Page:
When your horse refuses to lead do you switch to driving him forward?

21 Mar
does your horse truly lead?

If your horse is willing to say ‘NO’ somewhere it should be a red flag.

You can’t out pull a horse. This seems like an obvious statement but there is a good chance, if you stop and think about it, you have probably tried to at some point during your interaction with horses.

Ponies are practically famous for having moments when they say ‘no’ and refuse to go forward. Is this a coincidence or is this because their ‘trainers’ tend to be small children who don’t fully understand the ideas of pressure and release?

Can you picture a time where you have seen a human trying to out pull a horse? Maybe the person was trying to lead the horse from one surface to another, for example from gravel to black top. Or maybe they were trying to lead the horse from outdoors into a building. When I was a kid I had a mare that refused to walk into a big old barn with a wooden floor that housed cattle beneath it. Or maybe you have seen someone trying to out pull a horse when loading into a trailer.

One popular answer to this issue is to stop trying to lead the horse forward and ‘drive’ the horse forward instead. It is a popular choice for good reason. It is a great training tool and should be used by everyone. But does this mean we must give up on leading also?

Leading is closely related to tying. If you find your horse having moments where he says ‘No’ during leading and you must switch to driving you should be a little concerned that this refusal will eventually pop up in the area of tying.


Posted by on March 21, 2015 in Thought provoking, Training


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7 responses to “When your horse refuses to lead do you switch to driving him forward?

  1. Kye

    March 21, 2015 at 4:53 pm

    I do this all the time! 🙂 Driving horses is GREAT way to get them where you want them to go, when they are not willing to follow you, or if they are “crowdy” and want to be in your lap.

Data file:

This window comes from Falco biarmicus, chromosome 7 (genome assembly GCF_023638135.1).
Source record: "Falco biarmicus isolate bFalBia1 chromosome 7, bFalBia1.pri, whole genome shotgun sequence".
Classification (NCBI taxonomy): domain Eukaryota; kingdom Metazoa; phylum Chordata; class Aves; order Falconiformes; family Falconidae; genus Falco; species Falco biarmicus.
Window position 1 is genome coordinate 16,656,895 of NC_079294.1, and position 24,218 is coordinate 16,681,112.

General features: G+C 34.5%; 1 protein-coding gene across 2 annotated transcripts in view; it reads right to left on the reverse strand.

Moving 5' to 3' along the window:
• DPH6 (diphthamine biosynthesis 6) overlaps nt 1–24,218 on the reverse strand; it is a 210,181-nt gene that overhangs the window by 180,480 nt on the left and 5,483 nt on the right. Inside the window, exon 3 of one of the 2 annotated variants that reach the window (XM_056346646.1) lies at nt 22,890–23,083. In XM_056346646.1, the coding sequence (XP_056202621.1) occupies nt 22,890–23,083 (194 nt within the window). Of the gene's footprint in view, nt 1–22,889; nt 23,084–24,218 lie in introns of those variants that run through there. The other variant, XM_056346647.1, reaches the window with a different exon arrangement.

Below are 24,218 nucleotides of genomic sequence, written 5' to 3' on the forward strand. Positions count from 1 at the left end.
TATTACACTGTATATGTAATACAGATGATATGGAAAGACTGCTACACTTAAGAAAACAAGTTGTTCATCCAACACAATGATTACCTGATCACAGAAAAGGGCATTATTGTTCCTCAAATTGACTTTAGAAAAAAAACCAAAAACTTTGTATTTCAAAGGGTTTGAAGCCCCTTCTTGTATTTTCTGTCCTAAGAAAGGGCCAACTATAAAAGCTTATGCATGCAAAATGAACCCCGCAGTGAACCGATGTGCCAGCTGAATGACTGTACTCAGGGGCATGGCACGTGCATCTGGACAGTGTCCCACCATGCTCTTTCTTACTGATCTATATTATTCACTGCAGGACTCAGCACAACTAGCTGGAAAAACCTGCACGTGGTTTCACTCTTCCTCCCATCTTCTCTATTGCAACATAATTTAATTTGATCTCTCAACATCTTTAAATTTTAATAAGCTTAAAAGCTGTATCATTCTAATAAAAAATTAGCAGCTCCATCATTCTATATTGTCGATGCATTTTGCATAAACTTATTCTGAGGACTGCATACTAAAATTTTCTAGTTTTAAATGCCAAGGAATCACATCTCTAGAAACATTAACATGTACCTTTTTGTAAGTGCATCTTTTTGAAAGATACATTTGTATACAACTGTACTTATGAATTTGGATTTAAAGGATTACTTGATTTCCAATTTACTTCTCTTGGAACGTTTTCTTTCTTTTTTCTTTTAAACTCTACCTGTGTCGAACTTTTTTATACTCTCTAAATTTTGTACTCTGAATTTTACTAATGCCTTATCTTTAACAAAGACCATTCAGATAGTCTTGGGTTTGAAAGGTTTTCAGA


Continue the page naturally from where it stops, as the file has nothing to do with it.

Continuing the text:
2. lauren

    March 21, 2015 at 6:49 pm

    I have been challenged with this recently, the 6 yr old percheron mare I ride has been deciding she doesn’t want to leave the barn after being saddled. She is smart and attempting to drive her only works if I get fully around her, otherwise she knows how big she is and is facing me before I get behind her….usually it takes the help of another person driving while I lead. I love her but man she can be a snot

  3. firnhyde

    March 22, 2015 at 3:56 am

    If I find myself trying to out pull a horse, I often make a big loop with a lunging line and pop it around his butt, like a bum rope used to teach a foal to lead. It allows me to place pressure on him from behind without having to change my body position or remove the pressure on the lead.

  4. Joyce Pickering

    March 22, 2015 at 7:58 am

    If my horse won’t lead I turn them to the right or the left instead of trying to lead them straight ahead. Once they start moving their feet you can turn them the way you want to go. If they still won’t move I drive them.

  5. Paulina

    March 22, 2015 at 4:45 pm

    I’ve taught mine to go forward to a tap on the shoulder so I don’t have to drive from behind. It’s also instant so if he refuses to go forward to a light pull on the halter you can reinforce the original signal straightaway.

  6. horsegentler

    March 24, 2015 at 5:57 pm

    I have seen this so often! I recently began training a horse and was told she had no issues tying. The first time I tied her she was nervous, and the second time she pulled. I dug a little more and was eventually told, well, yes, she does sometimes pull. I took her to the arena and found that she had no idea what to do if I put pressure on her halter without moving forward myself. She had gotten by with simply following, which is NOT leading! I retrained her to lead forward willingly at whatever pace I choose, the while avoiding tying until she had a better understanding. Currently I have begun tying her once more, with far better results. No longer does she look at me like I am torturing her, and since her lessons, she has not pulled or pawed.

  7. Nikki Hale

    April 13, 2015 at 10:35 pm

    this method worked well with my 17 year old Arabian that hates trailers. I have tried before with little luck, but last summer I really worked at it with him and got to where I could load him by myself, efficiently every time I tried. ( I think it did help that his favorite pasture mate always went in before him though.)


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